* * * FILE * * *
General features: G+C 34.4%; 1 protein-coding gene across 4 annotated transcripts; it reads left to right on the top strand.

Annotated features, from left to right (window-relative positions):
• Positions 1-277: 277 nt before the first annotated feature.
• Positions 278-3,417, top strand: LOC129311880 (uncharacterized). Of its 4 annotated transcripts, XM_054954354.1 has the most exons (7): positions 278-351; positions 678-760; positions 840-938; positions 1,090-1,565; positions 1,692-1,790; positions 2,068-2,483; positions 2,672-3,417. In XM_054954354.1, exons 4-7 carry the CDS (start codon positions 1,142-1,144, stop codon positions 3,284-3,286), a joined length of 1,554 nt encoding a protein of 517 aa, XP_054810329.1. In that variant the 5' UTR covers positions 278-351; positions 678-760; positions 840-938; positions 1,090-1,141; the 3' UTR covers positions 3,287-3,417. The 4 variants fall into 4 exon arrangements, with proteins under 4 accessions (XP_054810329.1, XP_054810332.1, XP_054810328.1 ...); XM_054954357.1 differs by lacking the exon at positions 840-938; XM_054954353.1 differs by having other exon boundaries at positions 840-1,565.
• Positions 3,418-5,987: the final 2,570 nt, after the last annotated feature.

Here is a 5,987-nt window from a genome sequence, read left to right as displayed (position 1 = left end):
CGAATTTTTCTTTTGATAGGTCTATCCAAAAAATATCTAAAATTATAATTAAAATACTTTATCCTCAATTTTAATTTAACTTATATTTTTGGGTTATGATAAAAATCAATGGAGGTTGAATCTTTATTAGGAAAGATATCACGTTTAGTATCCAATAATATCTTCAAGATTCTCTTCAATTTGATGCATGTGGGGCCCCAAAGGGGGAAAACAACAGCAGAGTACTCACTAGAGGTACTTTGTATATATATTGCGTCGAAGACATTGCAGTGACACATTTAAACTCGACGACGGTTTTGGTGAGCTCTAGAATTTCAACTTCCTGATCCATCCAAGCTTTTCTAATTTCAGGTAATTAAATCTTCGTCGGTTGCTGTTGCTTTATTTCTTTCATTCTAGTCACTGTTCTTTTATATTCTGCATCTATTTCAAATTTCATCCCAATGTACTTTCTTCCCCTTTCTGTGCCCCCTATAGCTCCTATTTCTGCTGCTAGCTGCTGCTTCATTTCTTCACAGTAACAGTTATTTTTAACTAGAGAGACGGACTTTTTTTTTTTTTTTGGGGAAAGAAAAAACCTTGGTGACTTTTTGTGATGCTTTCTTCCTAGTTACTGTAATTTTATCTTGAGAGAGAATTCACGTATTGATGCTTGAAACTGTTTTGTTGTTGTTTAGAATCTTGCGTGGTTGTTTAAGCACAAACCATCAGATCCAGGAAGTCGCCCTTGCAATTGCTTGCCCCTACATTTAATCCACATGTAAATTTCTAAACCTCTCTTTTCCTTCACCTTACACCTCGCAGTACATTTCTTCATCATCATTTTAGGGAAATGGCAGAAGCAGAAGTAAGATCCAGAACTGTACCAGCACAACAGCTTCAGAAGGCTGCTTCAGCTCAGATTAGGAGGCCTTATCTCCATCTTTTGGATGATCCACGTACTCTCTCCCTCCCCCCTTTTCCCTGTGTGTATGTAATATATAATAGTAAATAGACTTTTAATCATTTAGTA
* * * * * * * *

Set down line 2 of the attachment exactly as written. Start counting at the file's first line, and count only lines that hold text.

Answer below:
Annotated features, from left to right (window-relative positions):